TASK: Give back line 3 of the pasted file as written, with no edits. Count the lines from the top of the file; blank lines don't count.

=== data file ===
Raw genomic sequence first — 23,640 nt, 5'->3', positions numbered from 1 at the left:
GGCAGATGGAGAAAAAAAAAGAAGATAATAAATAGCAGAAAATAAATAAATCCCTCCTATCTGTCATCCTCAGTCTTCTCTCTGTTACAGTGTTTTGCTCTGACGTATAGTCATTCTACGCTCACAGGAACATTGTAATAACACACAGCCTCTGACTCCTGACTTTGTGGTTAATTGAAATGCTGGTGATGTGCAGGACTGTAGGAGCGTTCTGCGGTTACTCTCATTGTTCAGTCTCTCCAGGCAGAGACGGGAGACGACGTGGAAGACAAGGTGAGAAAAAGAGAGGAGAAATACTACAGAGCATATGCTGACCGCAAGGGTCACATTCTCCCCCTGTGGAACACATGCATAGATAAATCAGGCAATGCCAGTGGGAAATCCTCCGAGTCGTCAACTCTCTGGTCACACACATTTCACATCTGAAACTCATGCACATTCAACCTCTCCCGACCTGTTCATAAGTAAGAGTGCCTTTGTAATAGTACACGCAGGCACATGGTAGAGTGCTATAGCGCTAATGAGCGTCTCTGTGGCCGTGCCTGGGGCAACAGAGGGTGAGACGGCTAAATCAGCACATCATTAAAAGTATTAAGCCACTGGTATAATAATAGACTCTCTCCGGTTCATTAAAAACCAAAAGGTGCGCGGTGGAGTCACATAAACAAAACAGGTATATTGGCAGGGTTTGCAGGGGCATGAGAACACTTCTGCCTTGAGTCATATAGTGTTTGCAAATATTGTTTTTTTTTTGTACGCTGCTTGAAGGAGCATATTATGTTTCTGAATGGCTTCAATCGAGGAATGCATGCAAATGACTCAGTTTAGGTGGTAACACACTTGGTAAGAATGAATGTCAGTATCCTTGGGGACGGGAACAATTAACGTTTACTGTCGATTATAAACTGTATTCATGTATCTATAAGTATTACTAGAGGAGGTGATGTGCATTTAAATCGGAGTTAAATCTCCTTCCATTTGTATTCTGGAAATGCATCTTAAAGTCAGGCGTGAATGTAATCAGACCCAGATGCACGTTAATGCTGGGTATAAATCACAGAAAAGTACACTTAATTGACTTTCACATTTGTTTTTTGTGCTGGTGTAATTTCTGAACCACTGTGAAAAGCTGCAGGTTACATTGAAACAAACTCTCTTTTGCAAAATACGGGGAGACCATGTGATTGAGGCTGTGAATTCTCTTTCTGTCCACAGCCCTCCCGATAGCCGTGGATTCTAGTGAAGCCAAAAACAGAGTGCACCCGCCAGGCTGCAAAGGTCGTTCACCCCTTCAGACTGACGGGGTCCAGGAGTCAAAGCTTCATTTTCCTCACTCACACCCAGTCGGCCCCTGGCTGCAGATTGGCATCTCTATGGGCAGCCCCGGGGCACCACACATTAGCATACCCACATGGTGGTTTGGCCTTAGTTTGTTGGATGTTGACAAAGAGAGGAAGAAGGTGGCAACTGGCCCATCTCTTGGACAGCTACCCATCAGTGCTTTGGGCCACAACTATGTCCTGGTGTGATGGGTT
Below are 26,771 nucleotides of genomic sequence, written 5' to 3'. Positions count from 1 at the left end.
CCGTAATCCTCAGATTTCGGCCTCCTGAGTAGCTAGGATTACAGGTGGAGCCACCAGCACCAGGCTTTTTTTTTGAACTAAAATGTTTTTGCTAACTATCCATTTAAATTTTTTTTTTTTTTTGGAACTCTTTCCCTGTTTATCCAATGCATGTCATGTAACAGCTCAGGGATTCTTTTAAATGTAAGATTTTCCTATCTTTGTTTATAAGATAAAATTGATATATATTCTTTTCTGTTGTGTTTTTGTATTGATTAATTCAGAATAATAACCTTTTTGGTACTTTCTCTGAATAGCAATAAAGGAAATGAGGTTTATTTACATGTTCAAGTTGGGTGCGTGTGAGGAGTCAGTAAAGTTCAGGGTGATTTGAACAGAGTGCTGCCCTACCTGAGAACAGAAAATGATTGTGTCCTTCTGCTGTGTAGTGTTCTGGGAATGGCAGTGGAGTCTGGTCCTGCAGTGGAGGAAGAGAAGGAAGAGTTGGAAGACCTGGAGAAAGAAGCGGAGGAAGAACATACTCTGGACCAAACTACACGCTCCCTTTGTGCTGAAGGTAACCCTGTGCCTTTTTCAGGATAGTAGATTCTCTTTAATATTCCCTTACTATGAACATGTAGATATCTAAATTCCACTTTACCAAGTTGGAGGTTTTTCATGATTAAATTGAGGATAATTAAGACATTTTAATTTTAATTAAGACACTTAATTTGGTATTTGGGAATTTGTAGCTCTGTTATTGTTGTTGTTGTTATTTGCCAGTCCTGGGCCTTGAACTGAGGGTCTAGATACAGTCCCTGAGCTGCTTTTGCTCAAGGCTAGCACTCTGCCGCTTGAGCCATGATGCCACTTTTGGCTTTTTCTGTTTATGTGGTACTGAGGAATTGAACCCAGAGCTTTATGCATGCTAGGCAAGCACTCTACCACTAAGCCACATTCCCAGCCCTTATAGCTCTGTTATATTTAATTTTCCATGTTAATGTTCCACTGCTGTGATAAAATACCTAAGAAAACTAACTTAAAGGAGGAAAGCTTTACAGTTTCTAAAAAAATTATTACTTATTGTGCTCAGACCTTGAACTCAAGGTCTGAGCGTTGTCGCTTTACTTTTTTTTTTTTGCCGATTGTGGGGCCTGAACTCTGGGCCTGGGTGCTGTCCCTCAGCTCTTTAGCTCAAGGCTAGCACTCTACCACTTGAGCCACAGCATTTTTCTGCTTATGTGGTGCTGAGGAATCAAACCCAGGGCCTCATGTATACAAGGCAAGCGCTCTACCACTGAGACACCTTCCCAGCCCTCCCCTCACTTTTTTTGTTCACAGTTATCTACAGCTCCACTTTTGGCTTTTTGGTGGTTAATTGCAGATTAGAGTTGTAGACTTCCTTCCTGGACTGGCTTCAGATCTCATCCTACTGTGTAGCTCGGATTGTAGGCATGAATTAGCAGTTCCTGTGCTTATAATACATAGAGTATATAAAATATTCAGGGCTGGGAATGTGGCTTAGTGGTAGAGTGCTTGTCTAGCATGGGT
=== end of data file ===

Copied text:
Below are 26,771 nucleotides of genomic sequence, written 5' to 3'. Positions count from 1 at the left end.